Compost Tea has been used for a long time by true “organic” gardeners, or what some call “biological” gardeners. There has been no shortage of debate through the years as to whether it was truly effective, and there are still naysayers out there – even professional naysayers (academia). Thankfully, most of these folks are catching up with what gardeners have known for years, and we are glad to have them on board. What we do know is, if made properly, here is the short list of uses around your gardens:

  • Natural Fertilizer
  • Organic Insect Control
  • Suppresses Foliar Diseases
  • Weed Suppressor
  • Biological Soil Microbes

The Basics

There are many recipes for Compost Tea, but each has basically the same components. It’s sort of like baking a basic butter cake, the difference comes in the “pinch of this, dash of that” that each baker uses. The differences in Compost Tea come from the experiences and opinions of the brewer.

Compost Tea was originally made by placing a cloth bag of compost (like an overgrown teabag) in a bucket of water and leaving it to steep for several days. The bag was removed, and the “tea” was then diluted, poured into a watering can and used as a drench around the root zone of plants.

A Better Brew

While this is one way of introducing some beneficial components to the garden, research has shown that there is a way of making compost tea that will increase its effectiveness many times. One of the most important reasons to use compost in the garden is to introduce and maintain the highest possible number of beneficial organisms. Compost Tea with high numbers of beneficial organisms has shown to be an effective foliar treatment as well as a soil drench.

These organisms are living creatures that need oxygen to live. Most of these organisms will die off within just a few hours of being deprived of an oxygen source. The stagnant steeping process of most Compost Tea recipes results in this die-off. Researchers at Soil Food Web, Inc., as well as independent researchers, demonstrate a way to keep these organisms alive, and your Compost Tea at its highest potential of effectiveness.

Making Your Own Home Brew

You will need:

  • (2) 5-gallon buckets
  • 2-1/2 gallons (by volume) good quality compost
  • Water
  • Un-sulfured molasses (or horticultural molasses)
  • Aquarium pump or live bait pump**
  • Several feet of plastic tubing

1) Fill one of the buckets with water and let it sit overnight to allow the chlorine to evaporate. Chlorine is harmful to many beneficial organisms. If you want to expedite the process, the chlorine can be depleted in a matter of hours if you oxygenate it by running the pump in it.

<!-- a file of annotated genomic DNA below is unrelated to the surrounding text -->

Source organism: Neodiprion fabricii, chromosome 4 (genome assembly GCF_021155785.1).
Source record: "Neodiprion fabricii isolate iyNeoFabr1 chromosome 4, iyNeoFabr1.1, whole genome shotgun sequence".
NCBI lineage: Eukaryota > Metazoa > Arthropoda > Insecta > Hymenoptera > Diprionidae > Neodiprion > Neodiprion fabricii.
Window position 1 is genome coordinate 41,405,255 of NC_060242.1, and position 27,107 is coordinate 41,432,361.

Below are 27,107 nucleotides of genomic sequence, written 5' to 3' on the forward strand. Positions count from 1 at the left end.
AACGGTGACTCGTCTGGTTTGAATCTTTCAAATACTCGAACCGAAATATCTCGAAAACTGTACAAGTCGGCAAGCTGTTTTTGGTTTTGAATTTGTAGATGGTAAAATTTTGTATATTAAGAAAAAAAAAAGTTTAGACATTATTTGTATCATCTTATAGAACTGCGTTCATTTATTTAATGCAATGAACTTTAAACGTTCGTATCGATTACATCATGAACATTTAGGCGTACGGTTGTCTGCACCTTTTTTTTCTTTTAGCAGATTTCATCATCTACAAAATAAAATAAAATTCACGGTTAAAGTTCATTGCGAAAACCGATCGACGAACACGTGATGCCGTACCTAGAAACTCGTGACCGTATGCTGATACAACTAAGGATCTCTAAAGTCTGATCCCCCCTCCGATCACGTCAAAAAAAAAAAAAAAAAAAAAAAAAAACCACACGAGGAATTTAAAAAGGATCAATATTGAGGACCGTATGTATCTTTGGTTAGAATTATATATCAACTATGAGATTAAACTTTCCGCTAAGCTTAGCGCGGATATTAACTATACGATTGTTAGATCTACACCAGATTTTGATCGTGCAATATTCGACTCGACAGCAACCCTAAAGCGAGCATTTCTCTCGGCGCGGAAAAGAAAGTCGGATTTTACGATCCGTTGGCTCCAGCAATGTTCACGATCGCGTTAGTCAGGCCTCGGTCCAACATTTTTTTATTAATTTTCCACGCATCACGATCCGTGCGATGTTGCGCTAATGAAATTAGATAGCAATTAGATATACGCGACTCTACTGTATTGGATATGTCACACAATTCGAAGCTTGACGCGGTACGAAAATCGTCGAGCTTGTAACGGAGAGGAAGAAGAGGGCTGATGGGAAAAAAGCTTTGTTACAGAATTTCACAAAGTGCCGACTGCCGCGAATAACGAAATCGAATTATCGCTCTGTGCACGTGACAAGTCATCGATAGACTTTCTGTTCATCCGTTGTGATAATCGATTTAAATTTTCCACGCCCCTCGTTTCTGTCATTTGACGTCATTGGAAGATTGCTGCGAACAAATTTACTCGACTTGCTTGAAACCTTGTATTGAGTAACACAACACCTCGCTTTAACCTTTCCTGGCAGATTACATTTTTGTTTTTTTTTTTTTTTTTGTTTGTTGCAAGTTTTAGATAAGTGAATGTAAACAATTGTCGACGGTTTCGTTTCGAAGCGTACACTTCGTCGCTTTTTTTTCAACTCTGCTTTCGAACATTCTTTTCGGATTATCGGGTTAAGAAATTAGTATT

Many municipal water sources now use Chloramine instead of chlorine. Chloramine does not evaporate like chlorine does and it has some detrimental effects. Check your water report to see if Chloramine might be an issue for you. If it is, there are several ways to remove it and I recommend a web search to see which works best for you. An easy option is to use rainwater. Freshly collected is best.

2) Put 3 – 5 cups of the best quality compost you can find in the second bucket.

3) After the water has been allowed to de-chlorinate, add 1 oz. of molasses to the water and mix it well. Pour the water/molasses mixture over the compost up to about 3” from the rim of the bucket.

4) Attach the pump to the rim or handle of the bucket and run the tubing deep down into the mixture. Turn the pump on and allow the mixture to oxygenate for 1 – 3 days.

Safety Notes: Be sure to read and follow all of the directions for the pump you have purchased and observe all safety precautions. If the pump is NOT supposed to be in water, be sure to wire it firmly to the handle or rim so that it cannot be “bumped” into the water. If small children or pets are in the area, be sure to place the filled buckets in an area that is NOT accessible by the child or pet.

5) After the brewing is finished, remove the pump and strain the Compost Tea off into the empty bucket. You may use a fine sieve, several layers of cheesecloth, or a piece of old sheeting as a straining filter.

Use the left-over solids in the compost pile or slosh them directly into the garden. The Tea can be poured directly into a watering can or sprayer. You can use the finished Tea as a soil drench, as a foliar spray, or both.

The beneficial organisms will begin to die off quickly, so add another ounce of molasses if it will sit more than an hour or so before you use it. It is best used as soon as possible after brewing. Don’t try to store unused portions.

As for the “pinch of this, dash of that”, some things that can be added to Compost Tea are:

-Epsom Salt
-Horticultural Molasses
-Seaweed Extract
-Fish Emulsion

Just add them in the same proportion you would to the volume of liquid you are using. For example, if you end up with 2-gallons of finished Tea, and you usually use fish emulsion at a rate of 1-ounce per gallon of water, you will add 2-ounces (1/4 cup) of fish emulsion to your finished Tea before application.

**Aquarium pumps can be found at pet supply shops and some variety stores (Walmart, Target). Live bait pumps can be found at sporting goods stores (Academy, Bass Pro Shop) and some variety stores. Plastic tubing can be found where aquarium pumps are sold, sporting goods stores, and the plumbing section of any hardware or home improvement store.

Note:  This article was originally published by Angela Chander at  It is republished here with full rights and permissions.  Additional edits made by